2017 will see healthcare’s full transition to value-based reimbursement, so scoring low on the patient satisfaction surveys that payers send to patients will cost you. But how do you handle those patients who, no matter how nice you are, you just can’t please? Whether it’s a patient unhappy with your fee, course of treatment or long wait time, you have to train your staff – especially the front desk, who’s on the front lines – to diffuse those difficult situations and promote peace in your practice.
Here are 8 ways you can manage patient complaints and diffuse their frustrations:
1. Be proactive. Don’t wait for patients to come whining to you – or their insurance companies – ask them how you’re doing, and ask them frequently. Ask directly, at checkout. Ask with surveys, both online and by mail. Have the tending physician ask during the appointment. Let your patients know their grievances matter, and you want to resolve them quickly and amicably.
2. Address concerns. Pay attention to what your patients are telling you, and address their concerns. For example, if your patients frequently complain that they have an unusually long wait time, re-evaluate if you have enough staff to handle your patient flow.
3. Listen attentively. A frustrated patient wants to be heard, not interrupted or told to calm down, which will only make things worse. Listen attentively until your patient is finished speaking before you interject anything into the conversation. And by all means, don’t roll your eyes, tap your pen or sigh deeply while you listen. That will only send the message that you’re annoyed and impatient.
4. Speak cautiously. After listening, pause and then speak in a calm tone. Make sure you understand what is bothering your patient by restating her concerns. Don’t tell your patient she is totally wrong; that will just agitate and alienate her further.
5. Thicken your skin. Don’t take your angry or irritable patient’s grievance personally. Is your patient facing an uncertain health challenge? Oftentimes anger is an outward manifestation of fear.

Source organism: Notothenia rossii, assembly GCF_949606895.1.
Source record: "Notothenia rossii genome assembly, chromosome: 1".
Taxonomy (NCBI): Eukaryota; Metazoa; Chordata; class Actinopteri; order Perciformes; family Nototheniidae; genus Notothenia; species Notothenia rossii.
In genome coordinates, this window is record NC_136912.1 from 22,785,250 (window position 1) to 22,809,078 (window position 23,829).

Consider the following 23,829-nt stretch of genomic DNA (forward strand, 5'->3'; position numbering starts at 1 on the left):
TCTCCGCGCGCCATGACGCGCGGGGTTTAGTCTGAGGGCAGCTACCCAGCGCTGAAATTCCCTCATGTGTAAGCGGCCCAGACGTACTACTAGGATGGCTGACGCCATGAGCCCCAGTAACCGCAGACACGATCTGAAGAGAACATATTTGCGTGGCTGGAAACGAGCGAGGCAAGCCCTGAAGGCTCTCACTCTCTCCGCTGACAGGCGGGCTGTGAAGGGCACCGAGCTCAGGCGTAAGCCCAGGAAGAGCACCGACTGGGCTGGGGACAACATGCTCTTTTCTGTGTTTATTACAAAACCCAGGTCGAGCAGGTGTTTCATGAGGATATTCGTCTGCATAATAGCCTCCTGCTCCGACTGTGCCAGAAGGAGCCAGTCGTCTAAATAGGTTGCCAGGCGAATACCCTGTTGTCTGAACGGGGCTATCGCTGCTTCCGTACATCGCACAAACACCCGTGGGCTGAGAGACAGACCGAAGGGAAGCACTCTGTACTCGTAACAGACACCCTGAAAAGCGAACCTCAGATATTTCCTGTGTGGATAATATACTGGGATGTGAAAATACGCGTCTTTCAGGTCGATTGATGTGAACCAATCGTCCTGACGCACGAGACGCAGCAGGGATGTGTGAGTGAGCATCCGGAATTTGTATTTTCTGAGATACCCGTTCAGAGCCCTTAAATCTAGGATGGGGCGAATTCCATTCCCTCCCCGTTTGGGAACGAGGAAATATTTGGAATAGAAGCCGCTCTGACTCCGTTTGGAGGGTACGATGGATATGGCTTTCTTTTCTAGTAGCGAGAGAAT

6. Trade places. Put yourself in your patient’s position so you can understand him better. Is he in a lot of physical pain? Has he been ill for a while? Patients who suffer chronic pain are apt to get agitated. Is your patient responding to a large bill while he’s out of work? Trying to understand how your patient feels will help you respond in a more positive manner.
7. Apologize. Apologizing to your patient will validate that you accept her concern. Don’t confuse this with accepting responsibility or blame, but instead see it as offering an empathetic way to connect with your patient. Saying something like, “I’m so sorry you felt rushed at your appointment today. Can I take some of your questions and have a nurse or the doctor call you back by the end of the day?” will offer empathy plus a solution, which could be all it takes to defuse a frustrated patient.
8. Document complaints. Make sure your staff is trained to document all complaints no matter how small. One complaint today could lead to a second next month or next year. Documenting the issue and how you resolve it will leave a paper trail should you need to prove anything under litigation.
At Practice Builders, we understand that it’s not easy dealing with frustrated patients. We can create scripts specifically for your practice that you can use to address patient complaints and provide customized training for your staff to handle difficult patients. Call us at 855.898.2710 or email us at firstname.lastname@example.org and sign up for a free marketing consult to discuss how we can help!